The purpose of this study is to present new findings regarding women in higher engineering education. I aim to answer three important questions. Firstly, I present women's paths to our university of technology (first research question, RQ1). Secondly, I explain methods that are designed to help with the retention of female students during their early studies in a cost and admin-efficient way (RQ2). Thirdly, I present an analysis of female engineers' early-career prospects (RQ3). I have collected my research data from applicants, students and alumnae of the Helsinki University of Technology in years 2002-20012. My research is based on the fact that women are strongly underrepresented in most of the engineering programmes in both the Helsinki University of Technology and around the world. I derived my research questions in the light of earlier research on this field, as well as my own experiences. My study uses a mixed method, with an emphasis on qualitative analysis. I use different methods to answer different questions. In my first research question I use narrative inquiry: students wrote stories of their journey to engineering education. In my second question I use two separate case studies of women-friendly teaching methods using a mixed method approach: Firstly, I arranged exercise groups for an introductory computer science course using different ratios of females in each group. Secondly, I investigate the impact of a small course of literature. In my third research question I analysed female engineers' early career via second-hand data from two sources: Aarresaari (network of university career and recruitment services) survey and WomEqual (project interviews that chart web service user survey). The nature of this study is mixed method. Female applicants leave their decisions regarding their place of study notably later than their male peers. Women are also more open to study other fields than engineering than their male peers. Women often choose to learn technical skills, not because of the skills themselves, but due to the possibility to apply them into something concrete in future work life. As students, women benefit from a good climate, as well as social and communicative study methods. Interdisciplinary teaching improve, apart from other benefits, motivation for more traditional engineering studies. In early working life women face more challenges in their early career than their male peers: Women, compared to men, are more risk averse, less competitive and they have more challenges combining family and work and they constantly need to reaffirm their expertise in the work place. The average pay cap after five years of graduation is approximately €500 per month in favor of men.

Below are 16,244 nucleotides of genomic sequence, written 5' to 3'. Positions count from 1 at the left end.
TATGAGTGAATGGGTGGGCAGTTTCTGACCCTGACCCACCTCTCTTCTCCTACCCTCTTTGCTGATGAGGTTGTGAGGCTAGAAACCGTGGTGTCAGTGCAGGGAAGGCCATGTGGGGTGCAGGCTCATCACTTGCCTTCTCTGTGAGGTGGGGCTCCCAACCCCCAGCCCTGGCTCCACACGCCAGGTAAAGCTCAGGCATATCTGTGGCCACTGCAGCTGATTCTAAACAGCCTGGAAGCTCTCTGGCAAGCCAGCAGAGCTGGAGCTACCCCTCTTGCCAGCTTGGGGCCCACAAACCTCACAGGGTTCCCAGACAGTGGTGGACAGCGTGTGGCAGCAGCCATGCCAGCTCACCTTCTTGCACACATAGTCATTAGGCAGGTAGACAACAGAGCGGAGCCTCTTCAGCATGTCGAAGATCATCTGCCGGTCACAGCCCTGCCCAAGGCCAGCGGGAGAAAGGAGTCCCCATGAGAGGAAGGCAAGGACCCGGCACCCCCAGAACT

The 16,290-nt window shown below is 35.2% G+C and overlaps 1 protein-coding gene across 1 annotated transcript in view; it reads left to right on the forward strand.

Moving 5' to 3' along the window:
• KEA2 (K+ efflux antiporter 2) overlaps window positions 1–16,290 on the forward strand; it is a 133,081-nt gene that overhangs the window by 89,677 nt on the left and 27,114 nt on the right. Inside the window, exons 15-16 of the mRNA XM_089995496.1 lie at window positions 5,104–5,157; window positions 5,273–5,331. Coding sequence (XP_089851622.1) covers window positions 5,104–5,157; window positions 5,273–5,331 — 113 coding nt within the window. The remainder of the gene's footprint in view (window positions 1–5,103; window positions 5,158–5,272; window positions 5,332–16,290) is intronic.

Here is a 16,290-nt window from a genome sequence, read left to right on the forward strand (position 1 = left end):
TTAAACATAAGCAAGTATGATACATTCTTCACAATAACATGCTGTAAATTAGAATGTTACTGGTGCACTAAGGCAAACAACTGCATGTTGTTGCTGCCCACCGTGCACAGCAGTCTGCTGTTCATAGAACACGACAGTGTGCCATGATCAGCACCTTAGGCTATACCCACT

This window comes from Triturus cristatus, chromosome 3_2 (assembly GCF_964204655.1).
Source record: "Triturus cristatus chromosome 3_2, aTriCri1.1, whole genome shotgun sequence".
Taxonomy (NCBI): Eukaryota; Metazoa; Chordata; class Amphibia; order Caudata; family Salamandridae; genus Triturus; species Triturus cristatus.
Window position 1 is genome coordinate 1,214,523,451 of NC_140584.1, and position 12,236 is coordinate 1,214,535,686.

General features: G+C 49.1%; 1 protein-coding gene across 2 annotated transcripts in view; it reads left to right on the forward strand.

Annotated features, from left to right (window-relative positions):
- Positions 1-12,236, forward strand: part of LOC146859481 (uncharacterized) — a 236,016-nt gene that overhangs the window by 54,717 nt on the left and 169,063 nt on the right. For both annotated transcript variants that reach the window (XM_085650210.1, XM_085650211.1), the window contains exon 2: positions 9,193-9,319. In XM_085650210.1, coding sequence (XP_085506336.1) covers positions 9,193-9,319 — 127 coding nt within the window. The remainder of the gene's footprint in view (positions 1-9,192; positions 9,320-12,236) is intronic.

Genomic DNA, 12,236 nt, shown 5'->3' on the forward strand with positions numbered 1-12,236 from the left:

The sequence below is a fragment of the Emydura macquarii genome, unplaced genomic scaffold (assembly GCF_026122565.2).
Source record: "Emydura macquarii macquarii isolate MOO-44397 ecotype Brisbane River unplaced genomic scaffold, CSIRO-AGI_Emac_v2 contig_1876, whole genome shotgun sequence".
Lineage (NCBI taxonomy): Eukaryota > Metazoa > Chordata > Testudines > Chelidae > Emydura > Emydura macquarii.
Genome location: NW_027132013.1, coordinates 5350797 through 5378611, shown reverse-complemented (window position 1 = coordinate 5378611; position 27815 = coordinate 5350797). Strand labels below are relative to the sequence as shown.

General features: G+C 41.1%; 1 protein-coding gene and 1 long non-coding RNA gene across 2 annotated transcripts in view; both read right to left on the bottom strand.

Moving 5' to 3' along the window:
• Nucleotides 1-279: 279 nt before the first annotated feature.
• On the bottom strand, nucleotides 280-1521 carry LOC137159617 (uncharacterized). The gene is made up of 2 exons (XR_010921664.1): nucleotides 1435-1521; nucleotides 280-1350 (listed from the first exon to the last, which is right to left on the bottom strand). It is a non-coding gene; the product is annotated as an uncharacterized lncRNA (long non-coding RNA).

|Translated title of the contribution||Naiset ja korkea-asteen insinööriopetus - tukistrategioita|
|Publication status||Published - 2015|
|MoE publication type||G5 Doctoral dissertation (article)|
- women in engineering education
- gender distribution
- interdisciplinary teaching